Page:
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How To Hire A COO For Your Startup In A Generative AI Era

Illustration of man shaking hand of woman on monitor.

By Marina Davidova 

Scaling operations is a hidden stone that founders often stumble upon, and that’s where AI can come into play.

Automating routine operations to free up resources for critical tasks and gaining insights to make data-driven decisions are just a few of the benefits of AI.

Generative AI takes it one step further with self-operating solutions redefining the role of a chief operating officer. As an acting chief operating officer, I witness those changes firsthand when helping our portfolio startups make the crucial hire of a COO.

How to hire a great COO

Some people think a startup doesn’t need a COO.

But I believe that having a COO is beneficial at the startup’s early stage. Scaling brings complexities, and founders often spend up to 40% of their working hours on tasks not generating income.

A COO can take those tasks off the CEO’s shoulders, allowing the latter to focus on building a great product. In other words, every Mark Zuckerberg wannabe needs a Sheryl Sandberg.

Marina Davidova, co-founder, GP Davidovs Venture Collective
Marina Davidova of Davidovs Venture Collective

Most COOs’ expertise is in a specific business function. However, unlike corporations, startups need a COO to cover multiple responsibilities — from finance and marketing to supply chain management. As a company grows, the role remains cross-functional.

So if you’re hiring a COO, seek either those with deep industry expertise, or cross-functional roles, but with skills in these five areas:

1) Data and insights: Ask your candidates how they use analytics to derive insights for improving existing processes. A great candidate will have examples with measurable impacts.

2) AI literacy: You need someone able to identify operational bottlenecks and resolve them with AI. However, there’s no point in automating processes requiring human expertise, and a candidate who sees the difference between the two is a bonus.

3) People (and tools) management: A COO needs to manage both the “digital” and human workforces by creating a hybrid environment where tasks are distributed based on the resourcing efficiency.

4) Process-driven: Great teams are those that strike a balance between employees driven by performance, people or processes. Use The Strengths Deployment Inventory to identify what drives your candidate — and snap them up if they are “green.”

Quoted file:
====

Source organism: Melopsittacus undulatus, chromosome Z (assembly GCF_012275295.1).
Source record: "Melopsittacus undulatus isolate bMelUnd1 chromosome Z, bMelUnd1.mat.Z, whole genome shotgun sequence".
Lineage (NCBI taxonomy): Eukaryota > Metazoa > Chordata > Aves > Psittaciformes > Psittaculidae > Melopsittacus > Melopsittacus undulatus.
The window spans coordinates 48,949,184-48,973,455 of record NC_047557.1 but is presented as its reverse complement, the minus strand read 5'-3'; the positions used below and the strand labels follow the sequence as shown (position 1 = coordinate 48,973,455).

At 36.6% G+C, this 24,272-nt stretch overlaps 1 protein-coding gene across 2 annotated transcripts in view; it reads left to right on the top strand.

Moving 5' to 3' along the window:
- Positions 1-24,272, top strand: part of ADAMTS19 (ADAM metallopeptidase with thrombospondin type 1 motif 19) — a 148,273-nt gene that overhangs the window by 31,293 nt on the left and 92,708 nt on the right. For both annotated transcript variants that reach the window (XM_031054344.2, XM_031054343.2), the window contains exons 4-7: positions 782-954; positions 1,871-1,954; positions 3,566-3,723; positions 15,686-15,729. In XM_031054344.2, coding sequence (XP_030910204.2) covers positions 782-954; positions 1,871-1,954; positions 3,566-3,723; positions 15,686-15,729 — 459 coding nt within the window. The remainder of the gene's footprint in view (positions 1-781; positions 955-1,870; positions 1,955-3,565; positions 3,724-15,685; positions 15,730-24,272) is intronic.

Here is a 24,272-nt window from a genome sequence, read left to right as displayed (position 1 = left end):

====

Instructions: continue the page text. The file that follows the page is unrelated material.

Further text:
5) Strategic enterprise thinking: Enterprise thinking ensures that even if the candidate comes from a specific function, he or she will work toward driving the CEO’s vision across all operations of the company.

From COO to COPO

At my firm, Davidovs Venture Collective, managing a portfolio of 56 startups and making seven or eight new deals quarterly with a team of four required automating operations, so we did that using generative AI.

Fifty of our companies share monthly updates, and identifying the ways to assist them was a burden. We now use an in-house tool we’ve developed at DVC called Ask2Task to feed updates into OpenAI’s GPT-4, which converts them into tasks for our community members. We then only need to find an investor willing to help and connect them with a founder.

Since we make dozens of introductions daily, we are building Introduck — a GPT-4-based email assistant. It looks up profiles and writes intro requests for both parties.

Finally, startup data often comes as an email or PDF with pictures, graphs and charts. Alnalyst’s Deck Analytics, another in-house tool we developed, converts this data into text through Hugging Face’s LayoutLMv3, then feeds it into GPT-4 via Langchain. Each new deck automatically appears in the Airtable pipeline, triggering a MiniMemo one-pager. Your COO can also bring such efficiencies to the table.

In a nutshell, your ideal COO is a data-driven industry expert who strives for operational excellence and AI literacy, and is able to define the needs for automation and drive product development. That way, a COO of the future is a COPO (chief operating product officer), who ensures smooth operations across both real and virtual employees.

Marina Davidova is a co-founder and general partner of Davidovs Venture Collective, an early-stage VC investor backed by 99 engineers, founders and angel investors, and COO of, a platform for investments in future financial outputs of individuals.

Illustration: Dom Guzman

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